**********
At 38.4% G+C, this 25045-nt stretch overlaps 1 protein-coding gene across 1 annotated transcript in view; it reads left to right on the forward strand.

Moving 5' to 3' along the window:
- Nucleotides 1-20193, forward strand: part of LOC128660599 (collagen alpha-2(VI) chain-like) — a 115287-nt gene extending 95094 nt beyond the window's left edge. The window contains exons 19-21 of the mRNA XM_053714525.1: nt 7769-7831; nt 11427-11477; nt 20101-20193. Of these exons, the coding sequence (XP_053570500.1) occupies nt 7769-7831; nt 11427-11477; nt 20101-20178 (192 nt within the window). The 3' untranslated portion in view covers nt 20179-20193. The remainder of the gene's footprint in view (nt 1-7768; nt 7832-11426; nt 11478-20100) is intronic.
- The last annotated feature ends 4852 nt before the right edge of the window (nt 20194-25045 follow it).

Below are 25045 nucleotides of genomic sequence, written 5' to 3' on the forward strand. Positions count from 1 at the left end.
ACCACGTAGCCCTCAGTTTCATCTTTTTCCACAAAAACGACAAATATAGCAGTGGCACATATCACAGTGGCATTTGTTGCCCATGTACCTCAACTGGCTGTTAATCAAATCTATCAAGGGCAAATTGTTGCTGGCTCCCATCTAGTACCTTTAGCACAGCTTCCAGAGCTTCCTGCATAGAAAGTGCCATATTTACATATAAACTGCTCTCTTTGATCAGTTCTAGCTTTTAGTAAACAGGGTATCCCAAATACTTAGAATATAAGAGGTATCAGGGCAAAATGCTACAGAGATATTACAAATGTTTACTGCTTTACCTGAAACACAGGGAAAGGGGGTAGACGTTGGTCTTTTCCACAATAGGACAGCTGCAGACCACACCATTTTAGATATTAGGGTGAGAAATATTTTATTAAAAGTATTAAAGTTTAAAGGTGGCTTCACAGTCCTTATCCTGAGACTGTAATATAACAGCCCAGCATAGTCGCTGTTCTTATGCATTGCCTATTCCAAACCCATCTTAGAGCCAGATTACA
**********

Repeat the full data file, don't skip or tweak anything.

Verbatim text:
At 38.4% G+C, this 25045-nt stretch overlaps 1 protein-coding gene across 1 annotated transcript in view; it reads left to right on the forward strand.

Moving 5' to 3' along the window:
- Nucleotides 1-20193, forward strand: part of LOC128660599 (collagen alpha-2(VI) chain-like) — a 115287-nt gene extending 95094 nt beyond the window's left edge. The window contains exons 19-21 of the mRNA XM_053714525.1: nt 7769-7831; nt 11427-11477; nt 20101-20193. Of these exons, the coding sequence (XP_053570500.1) occupies nt 7769-7831; nt 11427-11477; nt 20101-20178 (192 nt within the window). The 3' untranslated portion in view covers nt 20179-20193. The remainder of the gene's footprint in view (nt 1-7768; nt 7832-11426; nt 11478-20100) is intronic.
- The last annotated feature ends 4852 nt before the right edge of the window (nt 20194-25045 follow it).

Below are 25045 nucleotides of genomic sequence, written 5' to 3' on the forward strand. Positions count from 1 at the left end.
ACCACGTAGCCCTCAGTTTCATCTTTTTCCACAAAAACGACAAATATAGCAGTGGCACATATCACAGTGGCATTTGTTGCCCATGTACCTCAACTGGCTGTTAATCAAATCTATCAAGGGCAAATTGTTGCTGGCTCCCATCTAGTACCTTTAGCACAGCTTCCAGAGCTTCCTGCATAGAAAGTGCCATATTTACATATAAACTGCTCTCTTTGATCAGTTCTAGCTTTTAGTAAACAGGGTATCCCAAATACTTAGAATATAAGAGGTATCAGGGCAAAATGCTACAGAGATATTACAAATGTTTACTGCTTTACCTGAAACACAGGGAAAGGGGGTAGACGTTGGTCTTTTCCACAATAGGACAGCTGCAGACCACACCATTTTAGATATTAGGGTGAGAAATATTTTATTAAAAGTATTAAAGTTTAAAGGTGGCTTCACAGTCCTTATCCTGAGACTGTAATATAACAGCCCAGCATAGTCGCTGTTCTTATGCATTGCCTATTCCAAACCCATCTTAGAGCCAGATTACA